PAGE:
Linkins et al report on a prospective cohort study evaluating the combination of 4Ts score and 1 of these assays, PF4/H-PaGIA, plus ELISA testing, for HIT diagnosis and management. This study, representing 5 years of patient recruitment and analysis and a substantive number (538) of patients, reports several important findings. Sensitivity of the 4Ts score was 81.3% (95% CI, 67.7-94.8%) and specificity was 63.8% (95% CI, 59.5-68.0%). Expert and nonexpert 4Ts scores completed in duplicate showed only moderate agreement (κ = 0.43; 95% CI, 0.29-0.57). These findings confirm the limitations of the 4Ts score noted previously. The sensitivity of the PF4/H-PaGIA was 100% (95% CI, 89.1-100%) and specificity was 89.8% (95% CI, 87.1-92.5%). In regard to performance of the combination of 4Ts score and PF4/H-PaGIA, a negative PF4/H-PaGIA result reduced the pretest probability of HIT as determined by the 4Ts score from 1.9% to 0% (95% CI, 0-1.3%) in the low group, from 6.7% to 0% (95% CI, 0-2.7%) in the intermediate group, and from 36.6% to 0% (95% CI, 0-14.3%) in the high group, meaning a negative PF4/H-PaGIA was reasonably inconsistent with HIT. Alternatively, a positive PF4/H-PaGIA result increased the probability of HIT to 15.4% (95% CI, 5.9-30.5%), 42.3% (95% CI, 23.4-63.1%) and 88.2% (95% CI, 63.6-98.5%) in each of these groups, respectively.
Although others have prospectively evaluated the combination of 4Ts score with a rapid immunoassay to diagnose HIT, the current study is the first to use this combination to guide clinical management of patients with suspected HIT in real time. The main take-home messages from this impressive study are that a negative PaGIA in a patient with low/intermediate 4Ts score excludes HIT with a high level of confidence and that a low 4Ts score alone is insufficient to exclude HIT.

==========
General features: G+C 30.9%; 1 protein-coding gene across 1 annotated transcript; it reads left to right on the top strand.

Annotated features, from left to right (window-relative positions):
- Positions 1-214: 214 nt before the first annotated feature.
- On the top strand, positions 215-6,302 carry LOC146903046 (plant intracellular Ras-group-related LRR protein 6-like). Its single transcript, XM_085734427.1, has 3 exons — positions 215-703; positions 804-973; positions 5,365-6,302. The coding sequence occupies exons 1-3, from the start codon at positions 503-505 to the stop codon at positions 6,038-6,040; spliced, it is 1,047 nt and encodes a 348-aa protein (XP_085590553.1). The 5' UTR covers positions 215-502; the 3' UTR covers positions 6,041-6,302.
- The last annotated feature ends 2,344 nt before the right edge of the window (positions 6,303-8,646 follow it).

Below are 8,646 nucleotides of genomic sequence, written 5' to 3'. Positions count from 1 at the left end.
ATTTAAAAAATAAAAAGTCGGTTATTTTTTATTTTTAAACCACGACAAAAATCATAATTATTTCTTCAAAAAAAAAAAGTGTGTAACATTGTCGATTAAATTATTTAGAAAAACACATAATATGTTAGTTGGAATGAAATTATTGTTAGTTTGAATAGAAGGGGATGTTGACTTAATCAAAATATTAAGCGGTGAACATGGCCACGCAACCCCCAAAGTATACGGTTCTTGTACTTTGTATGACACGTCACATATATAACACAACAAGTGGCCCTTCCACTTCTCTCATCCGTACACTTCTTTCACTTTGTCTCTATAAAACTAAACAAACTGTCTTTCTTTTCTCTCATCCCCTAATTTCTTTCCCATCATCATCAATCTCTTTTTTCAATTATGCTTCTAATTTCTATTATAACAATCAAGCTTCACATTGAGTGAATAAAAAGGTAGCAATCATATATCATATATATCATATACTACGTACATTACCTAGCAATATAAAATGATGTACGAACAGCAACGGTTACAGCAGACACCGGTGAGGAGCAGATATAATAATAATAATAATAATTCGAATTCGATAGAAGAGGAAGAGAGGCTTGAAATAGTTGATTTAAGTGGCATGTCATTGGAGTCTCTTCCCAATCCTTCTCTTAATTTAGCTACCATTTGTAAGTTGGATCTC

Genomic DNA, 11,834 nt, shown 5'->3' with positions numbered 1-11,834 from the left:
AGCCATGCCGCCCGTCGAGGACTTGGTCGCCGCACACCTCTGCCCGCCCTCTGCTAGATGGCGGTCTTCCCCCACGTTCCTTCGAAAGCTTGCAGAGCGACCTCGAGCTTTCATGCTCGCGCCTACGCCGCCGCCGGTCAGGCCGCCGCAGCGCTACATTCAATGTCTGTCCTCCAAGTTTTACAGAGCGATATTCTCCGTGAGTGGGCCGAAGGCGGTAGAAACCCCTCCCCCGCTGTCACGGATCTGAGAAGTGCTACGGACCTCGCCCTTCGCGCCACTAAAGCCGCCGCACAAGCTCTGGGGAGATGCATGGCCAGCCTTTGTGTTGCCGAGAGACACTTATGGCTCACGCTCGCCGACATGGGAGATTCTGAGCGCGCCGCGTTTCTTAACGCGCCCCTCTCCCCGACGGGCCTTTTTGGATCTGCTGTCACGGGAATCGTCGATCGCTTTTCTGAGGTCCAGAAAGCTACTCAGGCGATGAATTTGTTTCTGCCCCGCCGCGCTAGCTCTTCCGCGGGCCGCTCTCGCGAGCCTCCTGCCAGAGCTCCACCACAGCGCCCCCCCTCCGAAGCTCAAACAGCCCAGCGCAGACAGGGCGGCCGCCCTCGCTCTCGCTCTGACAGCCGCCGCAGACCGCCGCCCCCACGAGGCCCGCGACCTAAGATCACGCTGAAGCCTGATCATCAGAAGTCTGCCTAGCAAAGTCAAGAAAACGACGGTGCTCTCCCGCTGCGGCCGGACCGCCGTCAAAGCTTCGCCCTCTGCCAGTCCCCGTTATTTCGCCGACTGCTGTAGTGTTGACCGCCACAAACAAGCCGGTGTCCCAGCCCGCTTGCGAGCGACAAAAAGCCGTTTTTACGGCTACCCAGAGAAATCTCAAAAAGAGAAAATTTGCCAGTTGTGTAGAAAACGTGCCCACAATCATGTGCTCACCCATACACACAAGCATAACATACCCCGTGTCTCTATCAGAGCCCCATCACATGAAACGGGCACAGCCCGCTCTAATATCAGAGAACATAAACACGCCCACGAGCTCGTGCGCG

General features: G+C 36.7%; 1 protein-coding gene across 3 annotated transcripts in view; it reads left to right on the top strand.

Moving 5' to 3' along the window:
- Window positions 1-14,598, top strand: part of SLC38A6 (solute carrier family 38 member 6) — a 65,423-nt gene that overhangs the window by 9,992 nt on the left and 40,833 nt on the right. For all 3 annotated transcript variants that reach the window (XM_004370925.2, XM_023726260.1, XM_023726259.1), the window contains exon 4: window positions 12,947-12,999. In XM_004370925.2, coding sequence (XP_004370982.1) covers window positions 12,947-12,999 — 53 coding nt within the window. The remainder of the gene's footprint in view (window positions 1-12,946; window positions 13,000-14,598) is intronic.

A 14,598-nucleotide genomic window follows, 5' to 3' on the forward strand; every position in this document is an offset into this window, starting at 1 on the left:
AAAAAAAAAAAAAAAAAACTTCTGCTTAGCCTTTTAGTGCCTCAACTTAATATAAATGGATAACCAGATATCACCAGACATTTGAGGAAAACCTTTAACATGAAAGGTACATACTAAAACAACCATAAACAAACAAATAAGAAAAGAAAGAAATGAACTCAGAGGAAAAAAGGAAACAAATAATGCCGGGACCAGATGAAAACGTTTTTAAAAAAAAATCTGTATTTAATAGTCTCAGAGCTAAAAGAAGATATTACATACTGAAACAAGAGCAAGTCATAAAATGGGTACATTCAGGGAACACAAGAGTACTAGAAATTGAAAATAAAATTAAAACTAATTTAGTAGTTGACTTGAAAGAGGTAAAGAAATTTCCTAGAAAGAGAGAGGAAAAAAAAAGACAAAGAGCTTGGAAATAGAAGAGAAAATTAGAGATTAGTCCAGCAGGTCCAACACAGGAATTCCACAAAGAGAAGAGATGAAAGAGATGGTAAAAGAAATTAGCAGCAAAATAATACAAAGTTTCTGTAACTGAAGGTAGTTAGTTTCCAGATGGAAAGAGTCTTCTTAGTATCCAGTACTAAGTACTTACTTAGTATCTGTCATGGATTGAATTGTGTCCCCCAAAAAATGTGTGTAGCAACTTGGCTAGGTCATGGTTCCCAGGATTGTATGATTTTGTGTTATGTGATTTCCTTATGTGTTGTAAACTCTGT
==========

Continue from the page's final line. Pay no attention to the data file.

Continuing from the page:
However, this study provides data with just 1 rapid assay. This assay is not available everywhere. In addition, during the study, a worldwide shortage ensued, complicating the study. In real-world use, the consequences could be more drastic. Finally, the reproducibility of different batches of PaGIA has been questioned.5 Accordingly, readers of Blood are referred elsewhere for studies assessing additional rapid assays for utility in HIT,2 as well as comparative studies evaluating several rapid HIT assays in parallel (eg, Vianello et al).6 This study limitation is summarized in the figure.
In conclusion, there are failures in both pretest probability assessment (eg, the 4Ts score) and laboratory rapid assays, but concurrent failures in both are likely to be rare; hence, the combination of both (low or intermediate 4Ts plus negative rapid assay) would expectedly make effective negative exclusion panels. Of course, making clinicians undertake 4Ts pretesting and doing this consistently and well represents another difficulty. Also, there remains ongoing problems of what to do with low 4Ts scores with positive rapid assays and the dangers of overcalling HIT, which to a large extent will still likely remain, despite the study findings and the authors’ expert guidance (refer to study algorithm). Finally, additional caution is indicated due to laboratory difficulties in terms of test performance as evidenced by interlaboratory test variation (eg, Smock et al).7
Conflict-of-interest disclosure: The author declares no competing financial interests.